The Whiskey Rebellion

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This
article appeared in The
Free Market
, September 1994.

In
recent years, Americans have been subjected to a concerted assault
upon their national symbols, holidays, and anniversaries. Washington’s
Birthday has been forgotten, and Christopher Columbus has been
denigrated as an evil Euro-White male, while new and obscure
anniversary celebrations have been foisted upon us. New heroes
have been manufactured to represent “oppressed groups” and paraded
before us for our titillation.

There is nothing wrong, however, with the process of uncovering
important and buried facts about our past. In particular, there
is one widespread group of the oppressed that are still and
increasingly denigrated and scorned: the hapless American taxpayer.

This
year is the bicentenary of an important American event: the
rising up of American taxpayers to refuse payment of a hated
tax: in this case, an excise tax on whiskey. The Whiskey Rebellion
has long been known to historians, but recent studies have shown
that its true nature and importance have been distorted by friend
and foe alike.

The
Official View of the Whiskey Rebellion is that four counties
of western Pennsylvania refused to pay an excise tax on whiskey
that had been levied by proposal of the Secretary of Treasury
Alexander Hamilton in the Spring of 1791, as part of his excise
tax proposal for federal assumption of the public debts of the
several states.

Western
Pennsylvanians failed to pay the tax, this view says, until protests,
demonstrations, and some roughing up of tax collectors in western
Pennsylvania caused President Washington to call up a 13,000-man
army in the summer and fall of 1794 to suppress the insurrection.
A localized but dramatic challenge to federal tax-levying authority
had been met and defeated. The forces of federal law and order were
safe.

This
Official View turns out to be dead wrong. In the first place,
we must realize the depth of hatred of Americans for what was
called “internal taxation” (in contrast to an “external tax”
such as a tariff). Internal taxes meant that the hated tax man
would be in your face and on your property, searching, examining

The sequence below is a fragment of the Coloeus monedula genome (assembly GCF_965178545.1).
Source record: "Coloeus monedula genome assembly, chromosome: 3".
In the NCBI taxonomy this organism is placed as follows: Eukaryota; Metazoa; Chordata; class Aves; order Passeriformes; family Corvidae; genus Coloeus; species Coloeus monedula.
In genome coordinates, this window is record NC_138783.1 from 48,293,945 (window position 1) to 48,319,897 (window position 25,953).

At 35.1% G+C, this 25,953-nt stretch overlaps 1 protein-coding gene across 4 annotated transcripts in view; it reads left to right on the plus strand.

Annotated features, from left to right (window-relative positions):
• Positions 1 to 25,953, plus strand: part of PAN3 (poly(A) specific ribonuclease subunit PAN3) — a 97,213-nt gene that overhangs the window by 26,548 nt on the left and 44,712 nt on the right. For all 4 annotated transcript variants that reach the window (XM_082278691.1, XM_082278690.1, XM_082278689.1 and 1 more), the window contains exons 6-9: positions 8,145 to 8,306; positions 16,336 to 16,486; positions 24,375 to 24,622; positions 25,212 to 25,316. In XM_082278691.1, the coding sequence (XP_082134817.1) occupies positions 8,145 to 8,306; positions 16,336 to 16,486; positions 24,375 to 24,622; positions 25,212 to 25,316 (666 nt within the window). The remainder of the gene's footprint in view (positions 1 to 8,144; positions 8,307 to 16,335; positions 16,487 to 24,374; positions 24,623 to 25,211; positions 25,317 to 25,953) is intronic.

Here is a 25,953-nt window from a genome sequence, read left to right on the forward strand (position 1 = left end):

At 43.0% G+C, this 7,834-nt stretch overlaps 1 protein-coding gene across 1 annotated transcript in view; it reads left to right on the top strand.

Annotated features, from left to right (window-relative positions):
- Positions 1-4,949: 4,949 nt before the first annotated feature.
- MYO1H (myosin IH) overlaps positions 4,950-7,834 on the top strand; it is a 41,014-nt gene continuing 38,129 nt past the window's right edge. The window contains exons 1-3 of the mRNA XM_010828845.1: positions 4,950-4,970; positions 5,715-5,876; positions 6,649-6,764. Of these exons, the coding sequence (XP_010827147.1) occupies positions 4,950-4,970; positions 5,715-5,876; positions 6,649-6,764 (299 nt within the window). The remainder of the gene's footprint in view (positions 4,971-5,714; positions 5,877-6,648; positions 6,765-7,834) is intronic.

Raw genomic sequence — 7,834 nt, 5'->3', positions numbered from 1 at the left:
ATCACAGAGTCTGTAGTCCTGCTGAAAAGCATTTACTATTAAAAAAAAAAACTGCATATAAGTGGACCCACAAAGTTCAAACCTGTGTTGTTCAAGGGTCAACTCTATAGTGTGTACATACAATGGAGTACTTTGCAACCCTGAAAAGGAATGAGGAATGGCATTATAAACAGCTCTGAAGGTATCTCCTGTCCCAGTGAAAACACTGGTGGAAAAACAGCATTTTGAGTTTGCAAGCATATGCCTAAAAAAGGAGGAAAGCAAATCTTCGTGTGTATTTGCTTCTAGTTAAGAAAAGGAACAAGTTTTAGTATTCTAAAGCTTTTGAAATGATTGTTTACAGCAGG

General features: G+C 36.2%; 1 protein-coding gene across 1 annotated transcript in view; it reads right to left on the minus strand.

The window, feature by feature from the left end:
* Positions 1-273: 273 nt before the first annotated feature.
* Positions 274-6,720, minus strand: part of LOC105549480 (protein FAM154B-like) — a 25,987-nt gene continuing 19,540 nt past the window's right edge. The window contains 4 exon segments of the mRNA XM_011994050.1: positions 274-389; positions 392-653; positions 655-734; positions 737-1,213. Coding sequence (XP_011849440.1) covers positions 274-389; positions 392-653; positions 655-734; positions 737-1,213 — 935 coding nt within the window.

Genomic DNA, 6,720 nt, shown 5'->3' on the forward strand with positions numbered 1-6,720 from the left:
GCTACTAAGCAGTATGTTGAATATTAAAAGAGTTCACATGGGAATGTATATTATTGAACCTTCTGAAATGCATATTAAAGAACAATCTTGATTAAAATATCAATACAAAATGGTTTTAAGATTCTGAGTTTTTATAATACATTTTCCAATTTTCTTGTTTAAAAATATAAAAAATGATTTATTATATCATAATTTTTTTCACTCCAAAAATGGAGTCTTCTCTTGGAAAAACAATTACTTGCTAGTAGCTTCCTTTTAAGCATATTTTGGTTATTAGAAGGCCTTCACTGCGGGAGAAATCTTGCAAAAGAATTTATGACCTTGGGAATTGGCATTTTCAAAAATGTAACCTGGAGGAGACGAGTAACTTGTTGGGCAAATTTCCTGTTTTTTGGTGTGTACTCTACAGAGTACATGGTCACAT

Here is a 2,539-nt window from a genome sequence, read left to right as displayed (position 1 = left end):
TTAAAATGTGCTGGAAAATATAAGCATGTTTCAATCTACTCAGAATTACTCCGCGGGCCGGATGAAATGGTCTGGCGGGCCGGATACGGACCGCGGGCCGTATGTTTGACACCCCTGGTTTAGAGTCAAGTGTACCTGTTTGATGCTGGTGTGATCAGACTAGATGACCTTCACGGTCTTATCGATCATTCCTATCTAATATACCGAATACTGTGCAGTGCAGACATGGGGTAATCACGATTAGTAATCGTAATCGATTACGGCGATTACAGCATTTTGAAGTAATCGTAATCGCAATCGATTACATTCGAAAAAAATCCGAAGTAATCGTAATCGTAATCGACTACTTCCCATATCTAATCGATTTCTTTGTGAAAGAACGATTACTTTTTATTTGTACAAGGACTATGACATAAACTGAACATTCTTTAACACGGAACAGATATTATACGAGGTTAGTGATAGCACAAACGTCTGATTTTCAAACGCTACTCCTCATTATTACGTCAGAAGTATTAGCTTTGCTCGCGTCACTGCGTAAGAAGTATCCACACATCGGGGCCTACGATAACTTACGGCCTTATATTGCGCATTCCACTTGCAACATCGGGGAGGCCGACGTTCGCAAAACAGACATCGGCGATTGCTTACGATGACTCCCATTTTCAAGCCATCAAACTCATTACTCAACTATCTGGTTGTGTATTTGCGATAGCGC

your records and your life, and looting and destroying.

The
most hated tax imposed by the British had been the Stamp Tax
of 1765, on all internal documents and transactions; if the
British had kept this detested tax, the American Revolution
would have occurred a decade earlier, and enjoyed far greater
support than it eventually received.

Americans,
furthermore, had inherited hatred of the excise tax from the
British opposition; for two centuries, excise taxes in Britain,
in particular the hated tax on cider, had provoked riots and
demonstrations upholding the slogan, “liberty, property, and
no excise!” To the average American, the federal government’s
assumption of the power to impose excise taxes did not look
very different from the levies of the British crown.

The
main distortion of the Official View of the Whiskey Rebellion was
its alleged confinement to four counties of western Pennsylvania.
From recent research, we now know that no one paid the tax
on whiskey throughout the American “back-country”: that is, the
frontier areas of Maryland, Virginia, North and South Carolina,
Georgia, and the entire state of Kentucky.

President
Washington and Secretary Hamilton chose to make a fuss about
Western Pennsylvania precisely because in that region there
was a cadre of wealthy officials who were willing to collect
taxes. Such a cadre did not even exist in the other areas of
the American frontier; there was no fuss or violence against
tax collectors in Kentucky and the rest of the back-country
because there was no one willing to be a tax collector.

The
whiskey tax was particularly hated in the back-country because
whisky production and distilling were widespread; whiskey was
not only a home product for most farmers, it was often used